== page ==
We, at Coffee & Peony, LOVE our Silhouette Cameos and will undoubtedly be sharing many our of Silhouette projects down the line.  For those that aren’t familiar with it, it’s an electronic cutting machine that can cut anything from card stock to vinyl or fabric.  It comes with Silhouette Studio software to generate your cut file which is very versatile and easy to use.  A friend of mine, who owns a different cutting machine, recently told me about how frustrating the software that came with her machine is.  Since Silhouette Studio is free to download, I suggested she use that to create her cut file and convert it to an SVG file to use for her own machine. There are other reasons you may need to convert a Silhouette Studio file to an SVG file as well so I thought this would be a good tutorial to share with everyone.

I’m working on a Windows machine so if you have a Mac, your instructions might be somewhat different.  I’ll be using Inkscape, which is available as a free download for the conversion.

Here’s the link to the YouTube video for this tutorial.

The first thing you need to create is your cut file in Silhouette Studio.  The file I’m using here is one that I used to customize a ring dish for my cousin who is getting married.  The symbol inside the ring is the Chinese “double happiness” symbol and their first initials are below it.


I filled the cut areas and lines with black so that they have the highest contrast.  Once your image is ready, open your Snipping Tool and take a snapshot of your image.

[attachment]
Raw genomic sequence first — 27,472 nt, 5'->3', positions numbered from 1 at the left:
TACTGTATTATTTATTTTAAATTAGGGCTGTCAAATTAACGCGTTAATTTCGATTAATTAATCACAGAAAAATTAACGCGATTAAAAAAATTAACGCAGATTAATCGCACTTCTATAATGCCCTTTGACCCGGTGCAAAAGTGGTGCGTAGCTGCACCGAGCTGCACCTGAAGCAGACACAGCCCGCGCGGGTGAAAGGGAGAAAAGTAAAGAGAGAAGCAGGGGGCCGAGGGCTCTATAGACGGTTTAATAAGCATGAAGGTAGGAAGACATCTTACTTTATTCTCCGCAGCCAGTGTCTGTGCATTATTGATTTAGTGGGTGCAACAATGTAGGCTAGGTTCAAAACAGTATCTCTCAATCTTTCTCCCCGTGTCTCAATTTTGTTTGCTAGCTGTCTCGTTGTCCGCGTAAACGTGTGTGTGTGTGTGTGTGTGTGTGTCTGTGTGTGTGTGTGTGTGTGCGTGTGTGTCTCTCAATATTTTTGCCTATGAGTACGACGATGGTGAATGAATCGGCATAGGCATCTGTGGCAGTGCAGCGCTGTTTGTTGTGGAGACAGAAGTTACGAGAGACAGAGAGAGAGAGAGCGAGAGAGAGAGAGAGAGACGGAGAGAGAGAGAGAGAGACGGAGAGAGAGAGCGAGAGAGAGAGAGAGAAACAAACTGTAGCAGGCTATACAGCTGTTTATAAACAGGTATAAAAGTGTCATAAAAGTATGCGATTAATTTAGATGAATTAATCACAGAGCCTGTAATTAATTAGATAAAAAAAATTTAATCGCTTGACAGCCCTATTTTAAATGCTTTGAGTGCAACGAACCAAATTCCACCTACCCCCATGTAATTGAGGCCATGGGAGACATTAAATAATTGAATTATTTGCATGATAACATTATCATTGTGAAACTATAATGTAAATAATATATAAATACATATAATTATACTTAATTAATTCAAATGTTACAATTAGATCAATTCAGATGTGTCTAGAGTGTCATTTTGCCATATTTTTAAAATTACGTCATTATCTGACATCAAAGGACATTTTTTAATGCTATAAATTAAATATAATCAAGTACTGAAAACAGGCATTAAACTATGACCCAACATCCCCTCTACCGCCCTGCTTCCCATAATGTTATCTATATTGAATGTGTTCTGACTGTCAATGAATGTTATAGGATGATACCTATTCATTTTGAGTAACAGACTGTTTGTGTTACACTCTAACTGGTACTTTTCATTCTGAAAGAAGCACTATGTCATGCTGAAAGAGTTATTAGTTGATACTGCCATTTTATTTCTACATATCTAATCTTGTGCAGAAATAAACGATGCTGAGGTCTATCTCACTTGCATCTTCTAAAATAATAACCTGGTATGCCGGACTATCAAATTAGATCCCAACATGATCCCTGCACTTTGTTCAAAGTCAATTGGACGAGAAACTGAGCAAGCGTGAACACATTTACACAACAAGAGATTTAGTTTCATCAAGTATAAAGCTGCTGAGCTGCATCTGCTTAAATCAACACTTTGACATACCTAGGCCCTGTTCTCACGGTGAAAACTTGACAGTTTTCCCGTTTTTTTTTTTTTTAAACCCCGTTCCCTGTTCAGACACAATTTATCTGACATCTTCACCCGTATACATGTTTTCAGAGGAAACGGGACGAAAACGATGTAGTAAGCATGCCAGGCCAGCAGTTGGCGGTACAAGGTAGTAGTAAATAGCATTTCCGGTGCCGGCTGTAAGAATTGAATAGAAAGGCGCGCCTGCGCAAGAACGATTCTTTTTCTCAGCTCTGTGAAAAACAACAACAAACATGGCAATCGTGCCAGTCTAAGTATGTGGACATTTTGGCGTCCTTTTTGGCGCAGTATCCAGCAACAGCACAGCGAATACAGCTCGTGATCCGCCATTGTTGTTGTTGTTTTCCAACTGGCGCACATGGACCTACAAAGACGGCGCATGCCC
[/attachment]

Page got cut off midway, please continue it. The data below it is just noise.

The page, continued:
Open your screenshot in Inkscape, accept the default values in the image import window and click OK.


Next, select your image by clicking on it and then go to Path > Trace Bitmap.


Use the following Trace Bitmap options and click OK.  Then, close out the Trace Bitmap window.


Now, you can select your original image and separate it from the trace.  Delete your original image and save the remaining trace as an SVG file.  Voila!

If you like the file we used in this tutorial, you can down it for free below!  Enjoy!
Ring with Double Happiness Silhouette Studio Version 2
Ring with Double Happiness Silhouette Studio Version 3

Happy crafting!





Puff Pastry Basket

Puff Pastry Basket


On a gloomy, rainy Saturday morning, what can be better than enjoying a nice cup of coffee and some warm, flaky pastries while watching the rain fall? Frozen puff pastry sheets are your best friend at a time like this. Not only can you stay in your pajamas all day but, it is also an opportunity to do a project with the little one.


Basting brush
Rolling Pin
6-cup Giant Muffin Pan

1 sheet of Puff Pastry
1 egg
A little flour for dusting
Cooking Spray

1. Follow package instructions to thaw 1 sheet of puff pastry. Once thawed, unfold, dust both sides with flour and roll it out lightly. Cut the sheet into 12 – 1in wide strips.